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Harare Hospital sets tight measures for credit patients

by Staff reporter
03 Jan 2016 at 09:52hrs | Views
HARARE Central Hospital has resolved not to extend credit treatment to patients admitted at the medical institution who fail to produce national identity documents and proof of residency.

The move is part of measures to recover at least US$22 million locked up in debtors which, according to the referral facility, if recovered will result in the improvement of provision of health services.

The hospital has been experiencing water problems, random breakdown of critical medical equipment that includes x-rays and dialysis machines which have since outlived their lifespan.

Information gathered by The Sunday Mail shows that Harare Central Hospital has adopted a raft of stringent measures to recoup its money which include taking court action against some Government departments, medical aid societies and defaulting patients or their guarantors.

The first phase of the court action, to intensify this week, is expected to see a recovery of at least US$3 million in the coming few months.

Harare Central Hospital says it has tasked Well Cash Debt Collectors to demand the outstanding money from debtors and it is finalising paperwork with a legal firm as it prepares for court battles.

As at 31 October last year, about 38 medical aid societies owed the institution over $1,8 million while the Social Dimension Fund (SDF) owed $597 000 with over 8 000 individuals accounting for $20 million.

PSMAS Medical Aid Society leads the pack of defaulting medical aid societies owing the hospital $759 500 while CIMAS owes the hospital $177 103.

The hospital has since suspended services to members from Harare Municipality Medical Aid Society (HMMAS), Graimed Agricultural Medical Aid Society (GAMAS), Altifin, Cellmed, EMF, Greencard, Healthmed and MASCA for overdue accounts.

Harare Central Hospital Public Relations Officer, Mrs Philisia Mandeya said the outstanding dues were making it difficult for the referral hospital to provide quality service.

"We have engaged Well Cash debt collectors and recently we flighted a tender for a second company which will be a legal firm… From 1 January 2016 (last Friday) legal action will be taken against all defaulters," she said.

"This time we have decide to rope in legal experts to help us in recovering the money.

"Figures as at 31 October 2015 show that we are owed $22 million but the exercise seeks to recover 15 percent of the amount so as to provide essential services to patients.

"We have also resolved not accept clients without national identification cards and proof of residence unless it is a serious issue.

"This is meant to curb incidents of patients who give false addresses and end up not paying the institution."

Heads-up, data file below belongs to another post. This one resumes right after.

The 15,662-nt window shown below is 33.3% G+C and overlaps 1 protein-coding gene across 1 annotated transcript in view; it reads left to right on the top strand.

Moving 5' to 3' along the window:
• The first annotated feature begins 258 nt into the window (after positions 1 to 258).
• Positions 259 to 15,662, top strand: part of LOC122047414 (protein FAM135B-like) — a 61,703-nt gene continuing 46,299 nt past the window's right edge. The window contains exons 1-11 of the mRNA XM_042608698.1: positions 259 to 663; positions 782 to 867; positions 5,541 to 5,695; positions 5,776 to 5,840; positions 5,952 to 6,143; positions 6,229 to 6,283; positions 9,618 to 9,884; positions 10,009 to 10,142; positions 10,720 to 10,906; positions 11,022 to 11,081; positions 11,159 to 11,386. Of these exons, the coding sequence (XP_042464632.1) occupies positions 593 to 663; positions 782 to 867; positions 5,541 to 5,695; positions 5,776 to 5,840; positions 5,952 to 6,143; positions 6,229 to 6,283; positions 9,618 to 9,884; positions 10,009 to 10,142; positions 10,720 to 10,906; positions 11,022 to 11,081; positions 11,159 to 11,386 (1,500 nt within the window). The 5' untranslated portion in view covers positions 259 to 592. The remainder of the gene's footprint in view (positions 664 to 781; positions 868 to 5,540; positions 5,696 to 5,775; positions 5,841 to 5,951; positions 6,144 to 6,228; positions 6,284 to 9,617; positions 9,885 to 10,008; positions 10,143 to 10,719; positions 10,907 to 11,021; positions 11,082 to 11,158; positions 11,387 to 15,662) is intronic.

In the 2013, the institution embarked on a debt collecting exercise however only $28 000 was recovered from debtors who owed the institution $14 million as most patients could not be traced after providing false residential addresses.

The hospital has been failing to provide efficient services to patients over the past years due to financial challenges which are partly caused by non payment of services by patients.

This has forced hospital to take drastic measures to recover the money such as detaining patients and engaging debt collectors.

Mrs Mandeya also highlighted that most defaulting patients were from the maternity department.

Pregnant women are asked to pay US$50 for a normal delivery at the hospital while those who undergo a caesarean section pay an additional U$120 with US$15 being paid for each nights stay.

Over the years the institution's maternity ward has come under fire for allegedly detaining women after giving birth for non-payment of maternity bills.

Combined Harare Residents Association (CHRA) Chief Executive Officer, Mr Mfundo Mlilo urged the government to intervene and provide adequate funding for public hospitals.

"There is need for government to intervene in such institutions and provide assistance in terms of funding so that the low income earners and the vulnerable of the society are cushioned and they also receive adequate health services and treatment," he said.

In the 2016 National Budget, the Ministry of Health and Child Care was allocated US$330 million which translates to 9,7 percent of the country's National Budget of US$4 billion.

This falls short of the Abuja Declaration of 2001 which states that 15 percent of the country's budget should be allocated to health.

Harare hospital, which has a monthly operational budget of about $1,5 million, collects about $900 000 from patients as fees.

The hospital owes over $1 million to its creditors with most resorting to withholding critical drugs and related medical equipment.

The situation has resulted in suppliers such as the National Blood Services of Zimbabwe (NBSZ), which used to provide blood to hospitals on a credit facility and the hospital billing the patient, now requiring cash up-front.

Officially opened in 1958 after being built in 1945 with bed occupancy of 630 patients, the hospital has grown to be one of the largest referral centres, but is operating below capacity due to financial constraints.

The hospital now accommodates 1 200 maternal, paediatric, psychiatric and medicinal patients' beds.

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Source - sundaymail